squeal


1squeal

verb \ˈskwēl\

: to make or cause (something) to make a long, high-pitched cry or noise

: to tell someone in authority (such as the police or a teacher) about something wrong that someone has done

: to say (something) in a high and excited voice

Full Definition of SQUEAL

intransitive verb
1
:  to make a shrill cry or noise
2
a :  to turn informer <squeal to the police>
b :  complain, protest
transitive verb
1
:  to express with or as if with a squeal
2
:  to cause to make a loud shrill noise <squealing the tires>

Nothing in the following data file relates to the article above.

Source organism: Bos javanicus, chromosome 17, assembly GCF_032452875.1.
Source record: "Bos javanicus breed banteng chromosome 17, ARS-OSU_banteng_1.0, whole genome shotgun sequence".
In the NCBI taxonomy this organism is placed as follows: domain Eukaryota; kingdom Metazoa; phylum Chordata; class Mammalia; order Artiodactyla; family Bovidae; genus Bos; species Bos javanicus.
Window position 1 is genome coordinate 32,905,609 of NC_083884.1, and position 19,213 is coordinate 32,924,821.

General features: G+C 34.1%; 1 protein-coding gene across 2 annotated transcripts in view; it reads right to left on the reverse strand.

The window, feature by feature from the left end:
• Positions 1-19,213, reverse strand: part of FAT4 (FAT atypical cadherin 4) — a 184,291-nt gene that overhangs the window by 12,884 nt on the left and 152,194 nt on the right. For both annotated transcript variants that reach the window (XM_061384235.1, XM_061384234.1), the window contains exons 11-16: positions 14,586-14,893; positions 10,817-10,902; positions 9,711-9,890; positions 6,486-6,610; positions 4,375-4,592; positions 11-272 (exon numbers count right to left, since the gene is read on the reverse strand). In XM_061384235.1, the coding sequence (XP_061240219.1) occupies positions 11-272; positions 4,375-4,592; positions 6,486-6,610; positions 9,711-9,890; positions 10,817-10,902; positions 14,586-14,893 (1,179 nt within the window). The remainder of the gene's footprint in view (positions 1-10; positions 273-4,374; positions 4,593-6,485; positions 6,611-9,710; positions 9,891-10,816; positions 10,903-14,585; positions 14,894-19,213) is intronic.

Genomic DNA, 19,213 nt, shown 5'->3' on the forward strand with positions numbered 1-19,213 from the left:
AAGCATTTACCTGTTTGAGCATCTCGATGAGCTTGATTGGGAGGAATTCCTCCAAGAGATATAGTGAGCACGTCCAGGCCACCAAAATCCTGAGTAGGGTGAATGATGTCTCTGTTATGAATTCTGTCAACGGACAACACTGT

squeal·er noun

Examples of SQUEAL

  1. The car squealed to a stop.
  2. He squealed the tires and drove off.
  3. She squealed to the teacher.
  4. Let me go, she squealed.

Origin of SQUEAL

Middle English squelen, of imitative origin
First Known Use: 14th century

Related to SQUEAL

Synonyms
fink, grass (on) [British slang], inform, rat (on), sing, snitch, split (on) [British], squeak, talk, tell (on), drop a dime (on)
Antonyms
crow, delight, rejoice

2squeal

noun

: a long, high-pitched cry or noise

Full Definition of SQUEAL

:  a shrill sharp cry or noise

Examples of SQUEAL

  1. She heard the pig's squeals.

First Known Use of SQUEAL

1747

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